Private Edgar Bennett
E/1638, 17th (Empire) Bn., Royal Fusiliers
who died on 15th November 1916, aged 24
Remembered with Honour
Barrow Hill Memorial
Staveley Parish Memorial
Thiepval Memorial (Pier and Face 8C 9A and 16A)
EDGAR BENNETT was born in Brampton, Chesterfield, in 1892, the eldest son of Albert and Martha Bennett. Whilst he was still a toddler, the family moved to 202, Barrow Hill, a small cottage on East Railway Terrace known locally as the Long Row. Albert had been brought up in Barrow Hill and Edgar had many cousins to play with on the row as well as his younger siblings Louisa (1894), Percy (1896) Charles (1897), Harriet (1899) and Joseph (1900) who had all been born at the house in Barrow Hill.
Edgar’s father was a hewer in one of the many coal mines belonging to the Staveley Coal and Iron Company where Edgar and his brother Percy were employed as pony drivers in 1911; Edgar aged 19 working underground and Percy working on the surface. By this time, his brother Charles was working as a pipe cleaner at the local Ironworks and the family now included Alice (1902), Hannah (1904) and Frank (1910). Sadly, Joseph died in 1913, aged 13.
Immediately prior to the war, Edgar was working at Markham No 1 Colliery. He enlisted at Staveley in January 1915, at the same time as his friend Joseph Walsh and both served as Privates with the 17th Bn., Royal Fusiliers (City of London Regiment). He was allocated the service number E/1638 and they both went to France in November 1915. His brother Percy and Ernest Allen from Barrow Hill also served with the same battalion.
On the 25th of November 1915, the Battalion transferred to 2nd Division as part of an exchange to strengthen the inexperienced 33rd Division. On the 13th of December 1915 the Battalion transferred to 5th Brigade, still in 2nd Division. One of the first British formations to move to France, the 2nd Division remained on the Western Front throughout the war. It took part in most of the major actions, including the Battle of Festubert and the Battle of Loos. In 1916 they fought in the Battle of the Somme at Delville Wood and the Operations on the Ancre.
The Battle of the Ancre, 13 – 18 November 1916
14th November The 2nd Division attacked Munich Trench at 6:20 a.m. by advancing an hour before zero but had many casualties from an inaccurate British barrage. Many troops got lost in the mist and some strayed into Leave Avenue in the 51st Division area, thinking that it was Munich Trench, where they were pinned down. Troops which did reach Munich Trench were severely depleted and confusion reigned when some German troops wanted to surrender and others refused. On the left flank, Lager Alley was crossed unrecognised because of the bombardment and the troops extended the British hold on Serre Trench. Troops withdrew from Munich Trench later in the morning to Wagon Road where they were joined by part of a reserve battalion. On the left flank of the attack, a battalion took over the defensive flank south of the Quadrilateral–Lager Alley, which was linked to the British trench by Cat Street tunnel. Believing that Munich Trench had been captured, two battalions were ordered to attack Frankfort Trench at 2:45 p.m. and were surprised by German machine-gun fire from Munich Trench; the survivors withdrew to Wagon Road.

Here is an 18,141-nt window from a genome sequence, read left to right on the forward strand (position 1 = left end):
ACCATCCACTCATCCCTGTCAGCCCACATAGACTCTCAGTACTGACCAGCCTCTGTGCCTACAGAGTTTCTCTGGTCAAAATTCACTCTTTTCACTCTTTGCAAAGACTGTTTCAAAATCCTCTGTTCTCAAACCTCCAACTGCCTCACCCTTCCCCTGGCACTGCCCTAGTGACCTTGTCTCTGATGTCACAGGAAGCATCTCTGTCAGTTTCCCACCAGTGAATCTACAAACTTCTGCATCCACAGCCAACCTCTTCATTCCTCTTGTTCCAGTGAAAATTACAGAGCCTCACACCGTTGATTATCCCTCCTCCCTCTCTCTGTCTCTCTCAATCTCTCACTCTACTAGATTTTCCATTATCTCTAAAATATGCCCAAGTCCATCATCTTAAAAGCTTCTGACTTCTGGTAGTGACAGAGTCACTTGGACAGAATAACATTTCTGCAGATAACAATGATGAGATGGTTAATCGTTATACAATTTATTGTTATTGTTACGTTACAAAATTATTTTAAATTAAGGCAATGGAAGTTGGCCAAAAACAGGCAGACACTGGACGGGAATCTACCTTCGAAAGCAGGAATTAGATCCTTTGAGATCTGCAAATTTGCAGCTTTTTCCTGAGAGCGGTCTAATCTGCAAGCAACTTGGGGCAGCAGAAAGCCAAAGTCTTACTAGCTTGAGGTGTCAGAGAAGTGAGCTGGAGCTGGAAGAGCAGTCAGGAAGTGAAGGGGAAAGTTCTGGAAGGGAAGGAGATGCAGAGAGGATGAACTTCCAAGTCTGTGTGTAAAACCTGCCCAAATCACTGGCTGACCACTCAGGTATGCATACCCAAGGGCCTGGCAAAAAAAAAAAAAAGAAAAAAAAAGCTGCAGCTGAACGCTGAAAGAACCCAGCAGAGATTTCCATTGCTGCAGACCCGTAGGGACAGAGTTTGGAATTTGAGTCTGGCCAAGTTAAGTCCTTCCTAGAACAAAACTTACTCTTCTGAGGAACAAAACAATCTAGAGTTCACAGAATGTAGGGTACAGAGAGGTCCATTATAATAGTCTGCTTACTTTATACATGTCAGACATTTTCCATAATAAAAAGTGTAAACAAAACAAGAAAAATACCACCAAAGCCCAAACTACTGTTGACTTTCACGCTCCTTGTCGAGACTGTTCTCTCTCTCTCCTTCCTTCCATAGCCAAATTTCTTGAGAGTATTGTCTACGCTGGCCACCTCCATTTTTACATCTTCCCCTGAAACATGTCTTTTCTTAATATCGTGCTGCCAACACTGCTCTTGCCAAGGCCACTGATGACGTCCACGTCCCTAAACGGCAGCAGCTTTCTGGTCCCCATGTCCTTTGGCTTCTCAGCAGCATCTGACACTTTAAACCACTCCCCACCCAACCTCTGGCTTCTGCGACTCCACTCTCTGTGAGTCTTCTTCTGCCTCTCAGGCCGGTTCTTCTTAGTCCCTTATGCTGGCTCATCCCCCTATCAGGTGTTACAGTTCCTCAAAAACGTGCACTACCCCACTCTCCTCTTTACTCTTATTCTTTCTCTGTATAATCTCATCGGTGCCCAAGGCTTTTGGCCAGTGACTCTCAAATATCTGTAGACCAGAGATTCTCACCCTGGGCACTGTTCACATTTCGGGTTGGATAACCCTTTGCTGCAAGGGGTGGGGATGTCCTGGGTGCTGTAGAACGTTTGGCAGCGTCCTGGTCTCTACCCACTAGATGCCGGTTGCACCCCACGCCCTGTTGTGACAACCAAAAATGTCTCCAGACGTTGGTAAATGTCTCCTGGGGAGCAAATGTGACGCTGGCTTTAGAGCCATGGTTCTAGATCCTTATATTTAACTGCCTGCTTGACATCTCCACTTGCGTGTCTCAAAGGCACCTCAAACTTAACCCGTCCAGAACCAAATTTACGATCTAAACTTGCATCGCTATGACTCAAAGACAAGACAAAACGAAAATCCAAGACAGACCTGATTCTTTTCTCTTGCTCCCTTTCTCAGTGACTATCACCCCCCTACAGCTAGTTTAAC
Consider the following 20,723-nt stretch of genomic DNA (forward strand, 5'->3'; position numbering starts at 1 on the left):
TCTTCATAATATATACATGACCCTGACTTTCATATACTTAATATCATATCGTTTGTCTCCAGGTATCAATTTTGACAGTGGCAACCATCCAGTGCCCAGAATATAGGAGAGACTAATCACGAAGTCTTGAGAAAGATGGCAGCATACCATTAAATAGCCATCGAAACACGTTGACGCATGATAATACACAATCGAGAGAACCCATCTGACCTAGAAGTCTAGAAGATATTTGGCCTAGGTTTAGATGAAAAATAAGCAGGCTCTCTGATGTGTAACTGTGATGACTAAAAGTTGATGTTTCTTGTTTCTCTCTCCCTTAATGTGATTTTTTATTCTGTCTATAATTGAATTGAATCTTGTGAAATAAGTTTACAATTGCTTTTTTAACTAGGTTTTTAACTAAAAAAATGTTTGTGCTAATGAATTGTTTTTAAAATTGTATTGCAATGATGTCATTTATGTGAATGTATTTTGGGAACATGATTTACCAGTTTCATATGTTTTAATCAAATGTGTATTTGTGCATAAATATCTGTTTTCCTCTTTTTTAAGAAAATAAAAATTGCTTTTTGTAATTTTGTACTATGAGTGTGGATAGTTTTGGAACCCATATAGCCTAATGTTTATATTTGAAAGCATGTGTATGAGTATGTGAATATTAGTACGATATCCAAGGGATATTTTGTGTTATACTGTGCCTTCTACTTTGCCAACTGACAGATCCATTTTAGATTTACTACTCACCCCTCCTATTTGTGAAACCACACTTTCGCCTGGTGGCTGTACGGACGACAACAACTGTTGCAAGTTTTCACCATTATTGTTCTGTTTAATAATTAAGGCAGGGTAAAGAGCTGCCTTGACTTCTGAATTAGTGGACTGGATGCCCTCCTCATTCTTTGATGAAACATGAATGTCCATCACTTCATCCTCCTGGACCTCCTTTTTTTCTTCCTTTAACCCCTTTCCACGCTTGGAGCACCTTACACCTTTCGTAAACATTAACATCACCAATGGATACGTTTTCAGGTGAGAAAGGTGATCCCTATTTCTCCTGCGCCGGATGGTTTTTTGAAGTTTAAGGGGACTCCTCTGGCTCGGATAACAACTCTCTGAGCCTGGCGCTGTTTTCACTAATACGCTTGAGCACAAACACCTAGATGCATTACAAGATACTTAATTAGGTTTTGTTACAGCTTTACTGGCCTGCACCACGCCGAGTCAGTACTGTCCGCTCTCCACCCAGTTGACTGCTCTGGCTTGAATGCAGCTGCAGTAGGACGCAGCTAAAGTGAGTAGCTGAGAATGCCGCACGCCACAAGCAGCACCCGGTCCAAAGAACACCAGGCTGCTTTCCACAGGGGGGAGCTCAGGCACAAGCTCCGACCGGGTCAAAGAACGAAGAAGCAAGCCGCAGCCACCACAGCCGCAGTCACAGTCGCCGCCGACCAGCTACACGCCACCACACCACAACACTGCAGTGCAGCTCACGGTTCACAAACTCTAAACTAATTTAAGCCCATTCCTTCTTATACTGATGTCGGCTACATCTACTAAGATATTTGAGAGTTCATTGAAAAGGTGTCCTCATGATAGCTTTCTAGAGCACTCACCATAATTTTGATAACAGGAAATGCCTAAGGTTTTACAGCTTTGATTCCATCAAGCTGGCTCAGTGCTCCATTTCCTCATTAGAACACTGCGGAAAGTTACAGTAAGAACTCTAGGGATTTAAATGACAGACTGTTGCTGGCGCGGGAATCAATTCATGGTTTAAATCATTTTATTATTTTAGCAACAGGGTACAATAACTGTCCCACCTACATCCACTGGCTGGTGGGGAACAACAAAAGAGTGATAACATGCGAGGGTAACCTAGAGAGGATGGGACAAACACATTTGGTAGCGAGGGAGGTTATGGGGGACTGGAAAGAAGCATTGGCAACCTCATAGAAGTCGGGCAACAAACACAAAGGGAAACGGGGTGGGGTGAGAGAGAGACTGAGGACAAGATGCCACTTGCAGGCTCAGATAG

15 November In II Corps, the 39th Division completed the capture of Schwaben Redoubt, which took until 11:00 p.m. In V Corps the 37th Division relieved the 63rd Division and linked with the 51st Division to the north. Bombing attacks began up Beaucourt Trench towards Munich Trench, which reached the 51st Division around 10:00 a.m. Patrols to Muck and Railway trenches found them empty (except for mud). Companies of the 51st and 2nd divisions attacked at 9:00 a.m. and were caught in their barrage, some troops reaching Frankfort Trench then returning to New Munich Trench. A 2nd Division attack with two battalions of the 37th Division lost direction in the mist and fell back to Wagon Road with many casualties, while a third battalion strengthened the left flank by bombing forward and building a strongpoint in the Quadrilateral, near the top of Redan Ridge, as two tanks in support bogged down early.
The losses of the 2nd Division between 13–16 November were approx. 3,000 men.
Two of those men were friends Edgar Bennett and Joseph Walsh who were both killed in action at the Battle of the Ancre on the Somme in France on 15th November 1916 and who are both remembered on the Thiepval Memorial. (Pier and Face 8 C 9 A and 16 A).
Mrs and Mrs Bennett heard from a friend of Edgar’s, who was still serving at the front, that “Razzer” Bennett had been killed when he and six others were struck by a shell. “‘Raz’ was hit in the neck with a piece of the shell and he died on the way to the dressing station. The last time I saw him we were going(?) for the fourth lines(?). I passed him and shouted to him to come with me. We got separated a short time afterwards.”
Edgar Bennett was posthumously awarded the 1915 Star and the British War and Victory Medals.
© Ann Lucas